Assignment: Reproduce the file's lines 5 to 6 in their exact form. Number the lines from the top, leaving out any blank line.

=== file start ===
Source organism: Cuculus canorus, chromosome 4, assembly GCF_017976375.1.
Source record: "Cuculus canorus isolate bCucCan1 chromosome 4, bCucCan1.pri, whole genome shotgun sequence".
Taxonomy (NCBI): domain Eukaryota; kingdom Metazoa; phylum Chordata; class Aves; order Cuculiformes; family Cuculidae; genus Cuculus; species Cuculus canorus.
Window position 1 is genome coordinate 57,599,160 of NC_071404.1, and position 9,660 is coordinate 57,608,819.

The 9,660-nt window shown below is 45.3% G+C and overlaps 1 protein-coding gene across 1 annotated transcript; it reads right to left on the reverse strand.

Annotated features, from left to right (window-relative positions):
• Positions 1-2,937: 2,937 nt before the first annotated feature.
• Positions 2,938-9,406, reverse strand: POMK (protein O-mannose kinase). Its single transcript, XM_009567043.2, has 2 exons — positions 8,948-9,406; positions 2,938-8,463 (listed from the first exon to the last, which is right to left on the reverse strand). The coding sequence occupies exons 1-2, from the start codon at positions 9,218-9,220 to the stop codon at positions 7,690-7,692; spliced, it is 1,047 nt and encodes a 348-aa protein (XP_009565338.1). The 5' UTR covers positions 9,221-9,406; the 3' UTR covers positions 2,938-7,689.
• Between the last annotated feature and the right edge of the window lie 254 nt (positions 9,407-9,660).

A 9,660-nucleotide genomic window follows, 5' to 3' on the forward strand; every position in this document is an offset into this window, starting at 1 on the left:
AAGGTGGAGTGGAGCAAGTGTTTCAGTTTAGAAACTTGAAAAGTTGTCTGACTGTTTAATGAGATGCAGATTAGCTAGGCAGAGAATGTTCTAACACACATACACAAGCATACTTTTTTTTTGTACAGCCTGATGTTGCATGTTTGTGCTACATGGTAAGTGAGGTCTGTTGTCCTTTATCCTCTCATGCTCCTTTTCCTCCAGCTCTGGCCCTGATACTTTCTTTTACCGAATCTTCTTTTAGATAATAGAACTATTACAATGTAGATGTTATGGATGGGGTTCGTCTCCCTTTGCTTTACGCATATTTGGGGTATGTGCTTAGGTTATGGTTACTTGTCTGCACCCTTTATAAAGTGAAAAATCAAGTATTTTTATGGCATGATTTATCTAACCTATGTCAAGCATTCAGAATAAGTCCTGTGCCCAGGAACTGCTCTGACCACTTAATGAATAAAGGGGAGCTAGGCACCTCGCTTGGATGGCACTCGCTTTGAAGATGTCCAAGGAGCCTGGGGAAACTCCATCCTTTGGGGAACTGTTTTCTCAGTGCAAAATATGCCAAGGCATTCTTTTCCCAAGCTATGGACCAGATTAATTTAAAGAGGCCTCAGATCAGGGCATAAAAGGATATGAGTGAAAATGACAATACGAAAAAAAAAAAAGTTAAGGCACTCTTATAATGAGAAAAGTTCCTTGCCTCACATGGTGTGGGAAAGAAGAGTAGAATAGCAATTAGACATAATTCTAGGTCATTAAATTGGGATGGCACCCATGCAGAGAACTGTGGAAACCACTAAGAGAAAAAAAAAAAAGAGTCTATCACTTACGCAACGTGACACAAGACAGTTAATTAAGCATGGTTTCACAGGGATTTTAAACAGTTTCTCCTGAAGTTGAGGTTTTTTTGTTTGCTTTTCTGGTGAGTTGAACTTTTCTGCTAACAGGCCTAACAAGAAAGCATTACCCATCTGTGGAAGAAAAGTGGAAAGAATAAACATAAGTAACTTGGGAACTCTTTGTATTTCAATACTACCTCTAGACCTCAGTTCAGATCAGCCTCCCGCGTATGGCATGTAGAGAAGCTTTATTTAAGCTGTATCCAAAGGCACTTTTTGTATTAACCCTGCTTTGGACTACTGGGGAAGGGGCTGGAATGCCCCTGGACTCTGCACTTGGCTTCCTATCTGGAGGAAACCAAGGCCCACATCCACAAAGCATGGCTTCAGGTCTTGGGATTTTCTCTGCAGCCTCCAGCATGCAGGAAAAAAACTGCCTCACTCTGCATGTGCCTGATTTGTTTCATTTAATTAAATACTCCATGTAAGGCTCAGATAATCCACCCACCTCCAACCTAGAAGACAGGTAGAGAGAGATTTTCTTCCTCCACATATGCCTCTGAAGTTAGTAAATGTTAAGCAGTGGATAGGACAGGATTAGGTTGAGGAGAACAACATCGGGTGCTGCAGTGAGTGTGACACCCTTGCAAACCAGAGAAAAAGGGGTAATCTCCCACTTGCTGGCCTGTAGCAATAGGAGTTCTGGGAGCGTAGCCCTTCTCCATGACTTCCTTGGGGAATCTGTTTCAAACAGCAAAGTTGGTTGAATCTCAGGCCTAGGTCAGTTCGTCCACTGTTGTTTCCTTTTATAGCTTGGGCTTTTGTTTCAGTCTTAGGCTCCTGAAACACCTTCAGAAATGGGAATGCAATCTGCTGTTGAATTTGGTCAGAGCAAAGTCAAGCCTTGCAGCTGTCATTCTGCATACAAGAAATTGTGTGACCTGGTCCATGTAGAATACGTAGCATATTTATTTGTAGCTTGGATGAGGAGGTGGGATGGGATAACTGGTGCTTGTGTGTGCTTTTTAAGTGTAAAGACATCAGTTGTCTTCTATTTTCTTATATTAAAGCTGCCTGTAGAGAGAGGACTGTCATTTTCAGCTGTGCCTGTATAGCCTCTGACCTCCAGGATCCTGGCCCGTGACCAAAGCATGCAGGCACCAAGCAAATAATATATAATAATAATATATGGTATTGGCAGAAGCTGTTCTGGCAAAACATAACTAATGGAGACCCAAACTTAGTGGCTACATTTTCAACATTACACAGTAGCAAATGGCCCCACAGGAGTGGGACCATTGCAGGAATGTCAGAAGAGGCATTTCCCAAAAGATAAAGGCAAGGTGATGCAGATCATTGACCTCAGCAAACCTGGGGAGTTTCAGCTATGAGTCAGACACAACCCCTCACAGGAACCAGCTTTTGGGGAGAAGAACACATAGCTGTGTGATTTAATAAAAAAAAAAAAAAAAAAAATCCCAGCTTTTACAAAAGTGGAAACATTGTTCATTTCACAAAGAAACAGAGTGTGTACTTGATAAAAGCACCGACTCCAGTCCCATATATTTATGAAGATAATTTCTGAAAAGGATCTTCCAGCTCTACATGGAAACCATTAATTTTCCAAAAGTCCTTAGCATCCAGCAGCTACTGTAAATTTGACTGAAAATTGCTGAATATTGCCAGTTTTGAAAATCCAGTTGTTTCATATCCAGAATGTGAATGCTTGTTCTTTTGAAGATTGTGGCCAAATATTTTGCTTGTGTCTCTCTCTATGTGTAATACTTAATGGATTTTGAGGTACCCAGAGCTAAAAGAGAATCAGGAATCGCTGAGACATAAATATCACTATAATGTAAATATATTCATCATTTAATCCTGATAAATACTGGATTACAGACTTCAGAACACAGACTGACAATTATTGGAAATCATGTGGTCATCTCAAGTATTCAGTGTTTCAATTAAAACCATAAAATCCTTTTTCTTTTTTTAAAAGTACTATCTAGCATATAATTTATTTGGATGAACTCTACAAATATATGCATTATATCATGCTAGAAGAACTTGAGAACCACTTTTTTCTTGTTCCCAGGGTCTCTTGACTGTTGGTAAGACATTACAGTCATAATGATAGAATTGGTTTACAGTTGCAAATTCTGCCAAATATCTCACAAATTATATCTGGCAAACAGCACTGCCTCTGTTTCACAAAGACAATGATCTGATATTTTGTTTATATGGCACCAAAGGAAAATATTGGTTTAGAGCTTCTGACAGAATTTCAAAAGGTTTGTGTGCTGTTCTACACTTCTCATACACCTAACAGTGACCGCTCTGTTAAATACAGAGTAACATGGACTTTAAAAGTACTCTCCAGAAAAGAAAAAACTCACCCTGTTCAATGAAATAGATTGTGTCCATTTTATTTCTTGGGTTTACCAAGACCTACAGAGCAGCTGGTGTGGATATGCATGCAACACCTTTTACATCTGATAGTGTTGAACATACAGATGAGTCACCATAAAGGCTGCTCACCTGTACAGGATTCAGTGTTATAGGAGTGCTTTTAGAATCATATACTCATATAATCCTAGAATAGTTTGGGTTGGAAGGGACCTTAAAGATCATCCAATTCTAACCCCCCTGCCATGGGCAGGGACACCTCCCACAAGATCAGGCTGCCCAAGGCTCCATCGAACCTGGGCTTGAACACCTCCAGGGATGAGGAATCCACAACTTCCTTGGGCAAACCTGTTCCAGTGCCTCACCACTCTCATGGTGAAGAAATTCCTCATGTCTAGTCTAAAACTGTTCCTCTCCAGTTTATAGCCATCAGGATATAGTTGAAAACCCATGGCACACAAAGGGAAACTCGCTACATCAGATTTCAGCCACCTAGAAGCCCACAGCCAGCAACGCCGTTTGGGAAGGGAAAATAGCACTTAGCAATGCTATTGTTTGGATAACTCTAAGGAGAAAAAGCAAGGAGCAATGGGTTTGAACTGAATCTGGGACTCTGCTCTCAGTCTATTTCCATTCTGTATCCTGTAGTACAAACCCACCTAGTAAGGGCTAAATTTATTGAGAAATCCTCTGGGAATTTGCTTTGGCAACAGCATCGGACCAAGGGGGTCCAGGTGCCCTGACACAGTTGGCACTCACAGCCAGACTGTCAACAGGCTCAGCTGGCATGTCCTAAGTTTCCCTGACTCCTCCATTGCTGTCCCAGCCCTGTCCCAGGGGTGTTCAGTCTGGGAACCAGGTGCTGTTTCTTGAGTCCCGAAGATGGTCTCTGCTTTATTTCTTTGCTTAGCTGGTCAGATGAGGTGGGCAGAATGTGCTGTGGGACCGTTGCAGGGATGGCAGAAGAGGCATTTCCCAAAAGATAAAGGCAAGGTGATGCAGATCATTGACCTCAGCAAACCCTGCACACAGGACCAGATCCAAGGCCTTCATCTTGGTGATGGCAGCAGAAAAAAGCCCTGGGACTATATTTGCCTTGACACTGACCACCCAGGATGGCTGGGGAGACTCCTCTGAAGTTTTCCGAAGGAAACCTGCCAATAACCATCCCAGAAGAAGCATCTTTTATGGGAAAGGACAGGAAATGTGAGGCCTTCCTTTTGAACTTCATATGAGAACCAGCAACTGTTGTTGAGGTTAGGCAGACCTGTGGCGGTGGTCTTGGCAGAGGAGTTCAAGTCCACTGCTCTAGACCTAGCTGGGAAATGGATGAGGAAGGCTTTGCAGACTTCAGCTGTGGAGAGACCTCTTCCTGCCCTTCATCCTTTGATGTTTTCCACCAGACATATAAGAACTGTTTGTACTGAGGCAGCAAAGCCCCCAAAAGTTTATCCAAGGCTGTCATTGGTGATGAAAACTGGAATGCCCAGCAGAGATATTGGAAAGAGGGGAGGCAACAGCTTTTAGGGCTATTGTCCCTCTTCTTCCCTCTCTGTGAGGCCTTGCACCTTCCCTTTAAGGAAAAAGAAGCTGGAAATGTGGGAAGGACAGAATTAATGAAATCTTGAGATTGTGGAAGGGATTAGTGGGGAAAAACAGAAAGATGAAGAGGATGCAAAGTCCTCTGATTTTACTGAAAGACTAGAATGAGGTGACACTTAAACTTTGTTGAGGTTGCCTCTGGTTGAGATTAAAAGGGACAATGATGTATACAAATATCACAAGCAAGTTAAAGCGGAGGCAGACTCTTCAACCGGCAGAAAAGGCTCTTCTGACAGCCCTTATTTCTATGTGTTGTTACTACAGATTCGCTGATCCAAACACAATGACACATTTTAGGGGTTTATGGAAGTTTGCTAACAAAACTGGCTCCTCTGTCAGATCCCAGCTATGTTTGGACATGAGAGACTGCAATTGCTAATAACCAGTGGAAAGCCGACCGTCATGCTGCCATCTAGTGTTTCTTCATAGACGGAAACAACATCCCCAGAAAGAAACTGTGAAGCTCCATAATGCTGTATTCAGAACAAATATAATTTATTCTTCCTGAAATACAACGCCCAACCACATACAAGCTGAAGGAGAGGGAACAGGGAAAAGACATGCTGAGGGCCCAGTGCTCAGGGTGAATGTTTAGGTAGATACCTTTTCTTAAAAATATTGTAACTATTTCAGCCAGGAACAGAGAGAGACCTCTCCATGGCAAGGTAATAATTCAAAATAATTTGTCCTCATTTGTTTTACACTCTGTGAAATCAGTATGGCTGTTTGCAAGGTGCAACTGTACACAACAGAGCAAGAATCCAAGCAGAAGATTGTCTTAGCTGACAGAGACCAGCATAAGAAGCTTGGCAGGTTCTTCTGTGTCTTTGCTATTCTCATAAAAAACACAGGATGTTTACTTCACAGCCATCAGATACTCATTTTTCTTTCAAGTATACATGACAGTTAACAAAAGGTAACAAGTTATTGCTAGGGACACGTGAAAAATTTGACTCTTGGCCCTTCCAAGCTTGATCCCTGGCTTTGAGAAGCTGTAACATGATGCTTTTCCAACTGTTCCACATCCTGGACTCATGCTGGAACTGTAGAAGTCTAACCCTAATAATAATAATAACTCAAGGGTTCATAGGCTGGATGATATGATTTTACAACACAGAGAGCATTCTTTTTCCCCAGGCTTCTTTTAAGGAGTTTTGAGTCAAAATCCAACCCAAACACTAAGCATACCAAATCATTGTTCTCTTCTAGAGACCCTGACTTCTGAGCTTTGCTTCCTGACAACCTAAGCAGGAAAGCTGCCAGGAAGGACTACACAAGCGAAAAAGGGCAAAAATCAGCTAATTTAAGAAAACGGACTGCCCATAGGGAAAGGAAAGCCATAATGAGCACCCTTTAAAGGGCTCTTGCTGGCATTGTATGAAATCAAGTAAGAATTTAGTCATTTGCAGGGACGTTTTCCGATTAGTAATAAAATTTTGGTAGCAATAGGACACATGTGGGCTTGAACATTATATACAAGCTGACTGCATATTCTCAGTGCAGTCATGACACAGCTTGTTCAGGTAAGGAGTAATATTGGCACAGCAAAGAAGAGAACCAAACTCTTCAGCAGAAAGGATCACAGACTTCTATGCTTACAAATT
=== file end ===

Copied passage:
The 9,660-nt window shown below is 45.3% G+C and overlaps 1 protein-coding gene across 1 annotated transcript; it reads right to left on the reverse strand.

Annotated features, from left to right (window-relative positions):